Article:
Artists at anti-crime concert know impact of violence first hand

Print
Email
|

wwltv.com

Posted on July 3, 2013 at 10:13 PM

Updated Wednesday, Jul 3 at 10:38 PM

Monica Hernandez / Eyewitness News
Email: mhernandez@wwltv.com | Twitter: @mhernandezwwl

NEW ORLEANS - As the city gets ready to kick off Essence Fest, some big names were already in town Wednesday taking part in a rap concert against violence.

Master P and Mystikal, both New Orleans natives, were among those who performed at a concert Wednesday in Behrman Park.

“We come from these neighborhoods and we realize, you know, what we was able to grow up and change our lives, and we wants to help these kids in the community, all the crime that’s happening in New Orleans. We tell kids, stop the violence, put the guns down, pick up a book. Educate yourself,” said Percy “Master P” Miller.

Local rapper G.I. Peachez knows the impact of violence first hand. Her brother was rapper James Tapp, better known as rapper Soulja Slim. He was murdered in front of his New Orleans home in 2003.

Now, Peachez lives in the same home and raps in his memory.

“Dealing with what I dealt with, if I could help somebody and really change their mind about violence, put down the guns and come together and let's do music and let's enjoy culture and celebration,” said Peachez.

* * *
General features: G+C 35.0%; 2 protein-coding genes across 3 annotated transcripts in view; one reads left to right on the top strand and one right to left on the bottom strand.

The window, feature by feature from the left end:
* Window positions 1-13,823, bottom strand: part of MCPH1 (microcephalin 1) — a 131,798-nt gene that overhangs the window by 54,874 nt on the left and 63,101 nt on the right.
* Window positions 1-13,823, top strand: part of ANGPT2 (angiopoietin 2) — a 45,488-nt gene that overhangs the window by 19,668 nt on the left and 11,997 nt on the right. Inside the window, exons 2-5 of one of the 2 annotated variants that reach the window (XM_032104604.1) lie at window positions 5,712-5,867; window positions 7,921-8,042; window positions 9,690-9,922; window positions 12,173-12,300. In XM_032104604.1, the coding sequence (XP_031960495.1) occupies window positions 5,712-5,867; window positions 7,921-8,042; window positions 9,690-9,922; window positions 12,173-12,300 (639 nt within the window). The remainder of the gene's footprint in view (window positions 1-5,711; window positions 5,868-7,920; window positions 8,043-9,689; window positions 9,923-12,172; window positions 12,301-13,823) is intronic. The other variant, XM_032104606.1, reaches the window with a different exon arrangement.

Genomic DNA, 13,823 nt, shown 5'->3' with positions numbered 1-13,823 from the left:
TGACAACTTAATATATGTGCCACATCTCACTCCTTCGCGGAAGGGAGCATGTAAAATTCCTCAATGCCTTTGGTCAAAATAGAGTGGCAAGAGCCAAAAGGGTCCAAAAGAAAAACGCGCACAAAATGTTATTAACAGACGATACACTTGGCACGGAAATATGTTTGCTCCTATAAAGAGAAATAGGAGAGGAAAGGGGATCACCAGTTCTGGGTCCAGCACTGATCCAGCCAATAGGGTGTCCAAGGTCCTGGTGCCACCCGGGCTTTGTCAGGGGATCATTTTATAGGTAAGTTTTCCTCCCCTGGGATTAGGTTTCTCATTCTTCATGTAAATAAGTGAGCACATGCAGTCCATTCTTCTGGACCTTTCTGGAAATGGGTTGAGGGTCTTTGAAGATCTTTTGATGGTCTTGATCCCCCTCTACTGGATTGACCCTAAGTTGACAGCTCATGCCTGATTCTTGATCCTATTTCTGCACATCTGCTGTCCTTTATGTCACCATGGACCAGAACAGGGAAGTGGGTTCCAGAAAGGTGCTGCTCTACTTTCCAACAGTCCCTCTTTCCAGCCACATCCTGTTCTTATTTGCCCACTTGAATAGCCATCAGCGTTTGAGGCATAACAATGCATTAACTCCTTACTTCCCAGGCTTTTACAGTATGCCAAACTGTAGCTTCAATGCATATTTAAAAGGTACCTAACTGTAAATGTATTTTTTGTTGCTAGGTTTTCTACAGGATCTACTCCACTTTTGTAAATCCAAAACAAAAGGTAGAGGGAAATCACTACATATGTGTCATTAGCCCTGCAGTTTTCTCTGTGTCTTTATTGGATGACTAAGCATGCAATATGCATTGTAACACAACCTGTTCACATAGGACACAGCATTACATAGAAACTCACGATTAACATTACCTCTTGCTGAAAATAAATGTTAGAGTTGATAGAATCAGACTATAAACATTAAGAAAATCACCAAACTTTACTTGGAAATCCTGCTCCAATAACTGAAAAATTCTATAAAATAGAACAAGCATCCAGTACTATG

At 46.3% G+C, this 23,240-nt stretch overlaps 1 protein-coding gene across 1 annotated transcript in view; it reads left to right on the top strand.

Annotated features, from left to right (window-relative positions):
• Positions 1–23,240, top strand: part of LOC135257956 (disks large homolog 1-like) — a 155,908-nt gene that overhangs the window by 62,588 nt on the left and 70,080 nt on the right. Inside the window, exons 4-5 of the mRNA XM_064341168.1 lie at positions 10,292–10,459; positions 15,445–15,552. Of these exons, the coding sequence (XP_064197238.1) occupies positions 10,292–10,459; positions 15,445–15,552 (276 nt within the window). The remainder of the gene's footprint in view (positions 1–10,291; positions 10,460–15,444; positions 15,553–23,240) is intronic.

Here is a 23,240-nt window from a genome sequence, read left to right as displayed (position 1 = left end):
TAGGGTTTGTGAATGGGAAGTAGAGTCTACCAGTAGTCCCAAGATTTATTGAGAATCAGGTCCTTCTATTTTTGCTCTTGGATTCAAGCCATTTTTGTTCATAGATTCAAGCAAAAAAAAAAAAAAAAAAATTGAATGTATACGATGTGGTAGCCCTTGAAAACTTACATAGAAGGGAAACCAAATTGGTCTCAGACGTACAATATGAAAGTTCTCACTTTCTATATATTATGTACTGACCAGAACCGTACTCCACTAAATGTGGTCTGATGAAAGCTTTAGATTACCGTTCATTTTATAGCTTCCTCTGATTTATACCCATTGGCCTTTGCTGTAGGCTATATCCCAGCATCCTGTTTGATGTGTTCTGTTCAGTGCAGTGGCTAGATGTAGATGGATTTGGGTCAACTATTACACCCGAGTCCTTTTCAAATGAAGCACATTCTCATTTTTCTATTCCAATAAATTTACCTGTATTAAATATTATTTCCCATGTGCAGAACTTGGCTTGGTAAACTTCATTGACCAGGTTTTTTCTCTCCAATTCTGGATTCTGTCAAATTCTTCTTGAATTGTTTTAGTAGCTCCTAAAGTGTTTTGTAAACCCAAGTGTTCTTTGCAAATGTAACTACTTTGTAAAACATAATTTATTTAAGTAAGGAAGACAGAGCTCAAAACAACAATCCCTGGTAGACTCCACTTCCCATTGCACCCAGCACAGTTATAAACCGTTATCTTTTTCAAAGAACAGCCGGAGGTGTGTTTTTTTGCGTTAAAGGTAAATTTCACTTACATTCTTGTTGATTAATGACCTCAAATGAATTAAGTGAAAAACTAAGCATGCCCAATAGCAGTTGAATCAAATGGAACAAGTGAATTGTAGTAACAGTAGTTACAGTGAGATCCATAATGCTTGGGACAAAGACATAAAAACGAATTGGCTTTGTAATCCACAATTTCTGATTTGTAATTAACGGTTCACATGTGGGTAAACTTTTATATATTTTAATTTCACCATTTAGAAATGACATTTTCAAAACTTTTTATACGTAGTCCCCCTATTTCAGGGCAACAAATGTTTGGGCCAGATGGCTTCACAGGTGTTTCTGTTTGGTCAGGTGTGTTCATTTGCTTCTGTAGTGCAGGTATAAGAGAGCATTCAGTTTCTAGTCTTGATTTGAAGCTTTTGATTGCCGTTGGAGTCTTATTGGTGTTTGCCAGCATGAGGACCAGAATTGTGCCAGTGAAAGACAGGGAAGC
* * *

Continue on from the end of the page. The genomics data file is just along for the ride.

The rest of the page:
Organizers say a quarter of Wednesday’s proceeds will go to the Let the Kids Grow Foundation’s HOPE, which is aimed at giving kids positive activities.

It was created by organizer Mike Willis after his son was charged with murder.

“It's not really about my son. It's about all these kids, all these kids,” said Willis.

Willis's son, Kendall Harrison, was 17 when he was charged with murdering Algiers Good Samaritan Mike Ainsworth last year. He remains behind bars awaiting trial.

While Willis believes his son is innocent, he said the arrest inspired him to realize his dream of reaching out to the community to help curb crime.

“We got to take our community back. It's our community. And I don't think nobody is going to take you serious until you show them that you're going to take a stand,” said Willis.

Willis said the Foundation will help support after school activities for youth.

 

Print
Email
|